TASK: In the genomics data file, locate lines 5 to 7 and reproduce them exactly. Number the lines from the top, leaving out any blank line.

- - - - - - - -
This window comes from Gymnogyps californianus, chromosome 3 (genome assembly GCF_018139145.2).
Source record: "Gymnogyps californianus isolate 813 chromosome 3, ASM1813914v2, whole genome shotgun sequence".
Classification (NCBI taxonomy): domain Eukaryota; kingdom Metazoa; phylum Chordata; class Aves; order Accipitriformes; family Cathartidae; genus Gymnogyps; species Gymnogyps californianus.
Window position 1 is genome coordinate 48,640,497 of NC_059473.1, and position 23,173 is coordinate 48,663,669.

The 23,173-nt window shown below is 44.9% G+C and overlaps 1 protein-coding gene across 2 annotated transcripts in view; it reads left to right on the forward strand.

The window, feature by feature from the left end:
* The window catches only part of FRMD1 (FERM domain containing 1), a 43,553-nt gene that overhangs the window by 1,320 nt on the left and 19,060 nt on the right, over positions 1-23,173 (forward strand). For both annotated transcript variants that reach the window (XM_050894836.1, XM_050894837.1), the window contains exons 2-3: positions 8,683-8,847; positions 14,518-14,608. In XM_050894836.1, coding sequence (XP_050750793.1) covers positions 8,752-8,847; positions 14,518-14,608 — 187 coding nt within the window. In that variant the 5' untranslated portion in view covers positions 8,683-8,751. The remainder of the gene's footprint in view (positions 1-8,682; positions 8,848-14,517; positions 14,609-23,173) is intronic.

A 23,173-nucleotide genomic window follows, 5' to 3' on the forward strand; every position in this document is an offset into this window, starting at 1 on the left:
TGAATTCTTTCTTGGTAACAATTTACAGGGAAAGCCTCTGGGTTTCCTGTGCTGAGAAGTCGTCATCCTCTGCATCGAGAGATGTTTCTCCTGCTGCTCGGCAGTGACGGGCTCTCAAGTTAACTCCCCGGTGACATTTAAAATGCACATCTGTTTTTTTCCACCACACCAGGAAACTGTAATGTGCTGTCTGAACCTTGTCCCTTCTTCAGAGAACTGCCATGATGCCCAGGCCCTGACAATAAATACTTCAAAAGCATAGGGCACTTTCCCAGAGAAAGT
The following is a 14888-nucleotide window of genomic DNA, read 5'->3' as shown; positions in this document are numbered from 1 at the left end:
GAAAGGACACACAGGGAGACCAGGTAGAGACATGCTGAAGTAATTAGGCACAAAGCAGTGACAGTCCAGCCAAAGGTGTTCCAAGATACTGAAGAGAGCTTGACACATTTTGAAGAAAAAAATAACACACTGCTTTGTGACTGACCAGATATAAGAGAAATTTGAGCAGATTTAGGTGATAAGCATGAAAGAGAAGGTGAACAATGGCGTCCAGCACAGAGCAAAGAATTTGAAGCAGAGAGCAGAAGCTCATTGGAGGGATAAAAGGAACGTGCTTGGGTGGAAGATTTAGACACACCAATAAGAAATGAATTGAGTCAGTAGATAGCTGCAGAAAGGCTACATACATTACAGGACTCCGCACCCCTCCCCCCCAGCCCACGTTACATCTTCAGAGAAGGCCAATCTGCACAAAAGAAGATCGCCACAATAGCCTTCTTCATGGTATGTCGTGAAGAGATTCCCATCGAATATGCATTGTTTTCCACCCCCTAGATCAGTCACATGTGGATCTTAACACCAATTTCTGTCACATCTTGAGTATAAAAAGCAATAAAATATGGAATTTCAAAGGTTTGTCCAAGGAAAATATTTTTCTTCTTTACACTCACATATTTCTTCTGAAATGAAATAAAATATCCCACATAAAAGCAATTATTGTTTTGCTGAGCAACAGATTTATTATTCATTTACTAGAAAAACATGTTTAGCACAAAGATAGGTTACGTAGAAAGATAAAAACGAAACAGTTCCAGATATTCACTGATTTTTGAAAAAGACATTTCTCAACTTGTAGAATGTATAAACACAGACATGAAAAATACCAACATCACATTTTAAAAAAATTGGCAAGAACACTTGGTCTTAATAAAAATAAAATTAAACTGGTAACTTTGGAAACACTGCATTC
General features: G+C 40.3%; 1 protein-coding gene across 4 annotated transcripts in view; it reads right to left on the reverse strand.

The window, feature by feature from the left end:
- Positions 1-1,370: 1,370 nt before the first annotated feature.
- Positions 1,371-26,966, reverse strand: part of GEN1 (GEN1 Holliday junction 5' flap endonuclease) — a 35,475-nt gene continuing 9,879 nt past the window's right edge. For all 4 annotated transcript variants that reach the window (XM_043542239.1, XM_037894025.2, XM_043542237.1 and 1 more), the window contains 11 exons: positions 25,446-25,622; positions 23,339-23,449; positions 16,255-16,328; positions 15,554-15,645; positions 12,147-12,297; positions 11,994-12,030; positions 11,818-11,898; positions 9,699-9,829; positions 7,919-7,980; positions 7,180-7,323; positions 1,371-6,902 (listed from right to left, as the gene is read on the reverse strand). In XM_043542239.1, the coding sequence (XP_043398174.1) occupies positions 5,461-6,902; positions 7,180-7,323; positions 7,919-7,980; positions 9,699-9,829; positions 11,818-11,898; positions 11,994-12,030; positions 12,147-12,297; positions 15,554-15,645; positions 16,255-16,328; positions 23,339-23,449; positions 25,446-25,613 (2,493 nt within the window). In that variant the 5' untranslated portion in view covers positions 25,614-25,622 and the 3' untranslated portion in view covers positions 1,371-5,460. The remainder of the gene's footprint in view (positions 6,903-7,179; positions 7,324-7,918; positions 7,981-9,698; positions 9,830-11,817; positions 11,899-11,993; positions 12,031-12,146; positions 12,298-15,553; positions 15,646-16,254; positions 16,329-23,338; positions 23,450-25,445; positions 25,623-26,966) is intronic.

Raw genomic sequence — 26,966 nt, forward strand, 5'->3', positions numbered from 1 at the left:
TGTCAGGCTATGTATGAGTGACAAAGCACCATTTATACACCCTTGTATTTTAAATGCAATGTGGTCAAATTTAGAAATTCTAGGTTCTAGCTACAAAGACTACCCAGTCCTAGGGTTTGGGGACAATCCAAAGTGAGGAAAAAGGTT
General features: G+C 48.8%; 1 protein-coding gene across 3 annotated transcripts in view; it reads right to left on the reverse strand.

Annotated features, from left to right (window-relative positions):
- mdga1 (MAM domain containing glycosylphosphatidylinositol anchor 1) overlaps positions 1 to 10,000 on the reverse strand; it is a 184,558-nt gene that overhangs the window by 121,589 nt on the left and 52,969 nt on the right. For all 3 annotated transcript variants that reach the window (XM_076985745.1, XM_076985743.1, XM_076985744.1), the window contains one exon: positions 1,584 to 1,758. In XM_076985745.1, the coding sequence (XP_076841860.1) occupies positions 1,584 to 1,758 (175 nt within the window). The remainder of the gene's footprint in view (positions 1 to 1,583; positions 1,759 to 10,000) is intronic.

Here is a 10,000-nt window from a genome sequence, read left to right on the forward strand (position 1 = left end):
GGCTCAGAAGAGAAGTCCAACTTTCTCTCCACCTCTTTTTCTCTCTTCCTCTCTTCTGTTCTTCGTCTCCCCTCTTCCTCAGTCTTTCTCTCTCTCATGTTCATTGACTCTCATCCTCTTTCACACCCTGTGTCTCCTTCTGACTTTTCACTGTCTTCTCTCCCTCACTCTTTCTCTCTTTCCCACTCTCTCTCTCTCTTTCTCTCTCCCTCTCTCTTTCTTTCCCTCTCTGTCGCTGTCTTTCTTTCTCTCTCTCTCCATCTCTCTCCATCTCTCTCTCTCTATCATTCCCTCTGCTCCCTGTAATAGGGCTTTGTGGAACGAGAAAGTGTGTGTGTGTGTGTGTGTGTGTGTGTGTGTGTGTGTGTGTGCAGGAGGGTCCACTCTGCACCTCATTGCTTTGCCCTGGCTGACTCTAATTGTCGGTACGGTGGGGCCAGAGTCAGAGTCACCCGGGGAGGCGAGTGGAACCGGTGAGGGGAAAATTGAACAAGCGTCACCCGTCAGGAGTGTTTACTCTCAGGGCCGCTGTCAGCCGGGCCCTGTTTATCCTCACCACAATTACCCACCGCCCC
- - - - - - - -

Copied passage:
The 23,173-nt window shown below is 44.9% G+C and overlaps 1 protein-coding gene across 2 annotated transcripts in view; it reads left to right on the forward strand.

The window, feature by feature from the left end:
* The window catches only part of FRMD1 (FERM domain containing 1), a 43,553-nt gene that overhangs the window by 1,320 nt on the left and 19,060 nt on the right, over positions 1-23,173 (forward strand). For both annotated transcript variants that reach the window (XM_050894836.1, XM_050894837.1), the window contains exons 2-3: positions 8,683-8,847; positions 14,518-14,608. In XM_050894836.1, coding sequence (XP_050750793.1) covers positions 8,752-8,847; positions 14,518-14,608 — 187 coding nt within the window. In that variant the 5' untranslated portion in view covers positions 8,683-8,751. The remainder of the gene's footprint in view (positions 1-8,682; positions 8,848-14,517; positions 14,609-23,173) is intronic.